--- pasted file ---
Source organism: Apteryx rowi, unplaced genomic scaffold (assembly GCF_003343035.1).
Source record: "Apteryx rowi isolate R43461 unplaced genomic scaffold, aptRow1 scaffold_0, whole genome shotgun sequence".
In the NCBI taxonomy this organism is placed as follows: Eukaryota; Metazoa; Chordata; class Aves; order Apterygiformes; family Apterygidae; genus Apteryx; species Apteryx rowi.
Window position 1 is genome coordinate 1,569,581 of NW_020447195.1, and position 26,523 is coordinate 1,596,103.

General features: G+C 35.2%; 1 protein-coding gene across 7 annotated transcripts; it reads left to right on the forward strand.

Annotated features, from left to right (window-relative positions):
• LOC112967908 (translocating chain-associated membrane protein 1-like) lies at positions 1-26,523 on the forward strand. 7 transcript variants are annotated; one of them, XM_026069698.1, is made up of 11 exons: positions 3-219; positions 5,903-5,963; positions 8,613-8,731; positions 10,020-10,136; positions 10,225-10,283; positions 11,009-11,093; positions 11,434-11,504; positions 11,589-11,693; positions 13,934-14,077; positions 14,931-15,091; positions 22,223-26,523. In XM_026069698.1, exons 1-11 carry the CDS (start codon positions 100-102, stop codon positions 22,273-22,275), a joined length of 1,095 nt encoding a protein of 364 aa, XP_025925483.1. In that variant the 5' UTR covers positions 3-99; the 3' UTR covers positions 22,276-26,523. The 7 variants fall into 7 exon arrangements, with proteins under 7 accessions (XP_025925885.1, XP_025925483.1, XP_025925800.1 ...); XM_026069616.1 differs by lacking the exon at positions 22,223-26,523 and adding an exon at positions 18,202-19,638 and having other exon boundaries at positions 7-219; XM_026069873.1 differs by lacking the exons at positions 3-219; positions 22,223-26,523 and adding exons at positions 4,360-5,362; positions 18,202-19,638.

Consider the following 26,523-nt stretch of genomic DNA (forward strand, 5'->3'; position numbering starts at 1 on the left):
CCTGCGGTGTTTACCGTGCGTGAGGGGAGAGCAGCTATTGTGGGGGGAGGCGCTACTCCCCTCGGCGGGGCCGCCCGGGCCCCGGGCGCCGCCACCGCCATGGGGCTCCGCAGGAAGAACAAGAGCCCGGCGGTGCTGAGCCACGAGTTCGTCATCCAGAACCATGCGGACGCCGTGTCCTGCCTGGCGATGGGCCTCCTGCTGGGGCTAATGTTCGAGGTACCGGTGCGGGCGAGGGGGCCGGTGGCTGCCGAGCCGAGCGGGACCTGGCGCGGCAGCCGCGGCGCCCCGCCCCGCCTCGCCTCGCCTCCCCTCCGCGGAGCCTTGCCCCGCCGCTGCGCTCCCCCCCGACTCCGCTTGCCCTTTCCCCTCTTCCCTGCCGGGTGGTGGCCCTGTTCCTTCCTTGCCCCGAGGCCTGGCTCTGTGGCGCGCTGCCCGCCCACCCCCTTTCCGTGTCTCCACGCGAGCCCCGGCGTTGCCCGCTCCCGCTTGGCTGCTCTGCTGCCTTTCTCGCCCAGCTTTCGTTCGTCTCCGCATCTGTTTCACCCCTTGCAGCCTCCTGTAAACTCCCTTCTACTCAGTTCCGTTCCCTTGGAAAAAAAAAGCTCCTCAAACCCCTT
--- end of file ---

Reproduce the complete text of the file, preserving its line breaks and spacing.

Source organism: Apteryx rowi, unplaced genomic scaffold (assembly GCF_003343035.1).
Source record: "Apteryx rowi isolate R43461 unplaced genomic scaffold, aptRow1 scaffold_0, whole genome shotgun sequence".
In the NCBI taxonomy this organism is placed as follows: Eukaryota; Metazoa; Chordata; class Aves; order Apterygiformes; family Apterygidae; genus Apteryx; species Apteryx rowi.
Window position 1 is genome coordinate 1,569,581 of NW_020447195.1, and position 26,523 is coordinate 1,596,103.

General features: G+C 35.2%; 1 protein-coding gene across 7 annotated transcripts; it reads left to right on the forward strand.

Annotated features, from left to right (window-relative positions):
• LOC112967908 (translocating chain-associated membrane protein 1-like) lies at positions 1-26,523 on the forward strand. 7 transcript variants are annotated; one of them, XM_026069698.1, is made up of 11 exons: positions 3-219; positions 5,903-5,963; positions 8,613-8,731; positions 10,020-10,136; positions 10,225-10,283; positions 11,009-11,093; positions 11,434-11,504; positions 11,589-11,693; positions 13,934-14,077; positions 14,931-15,091; positions 22,223-26,523. In XM_026069698.1, exons 1-11 carry the CDS (start codon positions 100-102, stop codon positions 22,273-22,275), a joined length of 1,095 nt encoding a protein of 364 aa, XP_025925483.1. In that variant the 5' UTR covers positions 3-99; the 3' UTR covers positions 22,276-26,523. The 7 variants fall into 7 exon arrangements, with proteins under 7 accessions (XP_025925885.1, XP_025925483.1, XP_025925800.1 ...); XM_026069616.1 differs by lacking the exon at positions 22,223-26,523 and adding an exon at positions 18,202-19,638 and having other exon boundaries at positions 7-219; XM_026069873.1 differs by lacking the exons at positions 3-219; positions 22,223-26,523 and adding exons at positions 4,360-5,362; positions 18,202-19,638.

Consider the following 26,523-nt stretch of genomic DNA (forward strand, 5'->3'; position numbering starts at 1 on the left):
CCTGCGGTGTTTACCGTGCGTGAGGGGAGAGCAGCTATTGTGGGGGGAGGCGCTACTCCCCTCGGCGGGGCCGCCCGGGCCCCGGGCGCCGCCACCGCCATGGGGCTCCGCAGGAAGAACAAGAGCCCGGCGGTGCTGAGCCACGAGTTCGTCATCCAGAACCATGCGGACGCCGTGTCCTGCCTGGCGATGGGCCTCCTGCTGGGGCTAATGTTCGAGGTACCGGTGCGGGCGAGGGGGCCGGTGGCTGCCGAGCCGAGCGGGACCTGGCGCGGCAGCCGCGGCGCCCCGCCCCGCCTCGCCTCGCCTCCCCTCCGCGGAGCCTTGCCCCGCCGCTGCGCTCCCCCCCGACTCCGCTTGCCCTTTCCCCTCTTCCCTGCCGGGTGGTGGCCCTGTTCCTTCCTTGCCCCGAGGCCTGGCTCTGTGGCGCGCTGCCCGCCCACCCCCTTTCCGTGTCTCCACGCGAGCCCCGGCGTTGCCCGCTCCCGCTTGGCTGCTCTGCTGCCTTTCTCGCCCAGCTTTCGTTCGTCTCCGCATCTGTTTCACCCCTTGCAGCCTCCTGTAAACTCCCTTCTACTCAGTTCCGTTCCCTTGGAAAAAAAAAGCTCCTCAAACCCCTT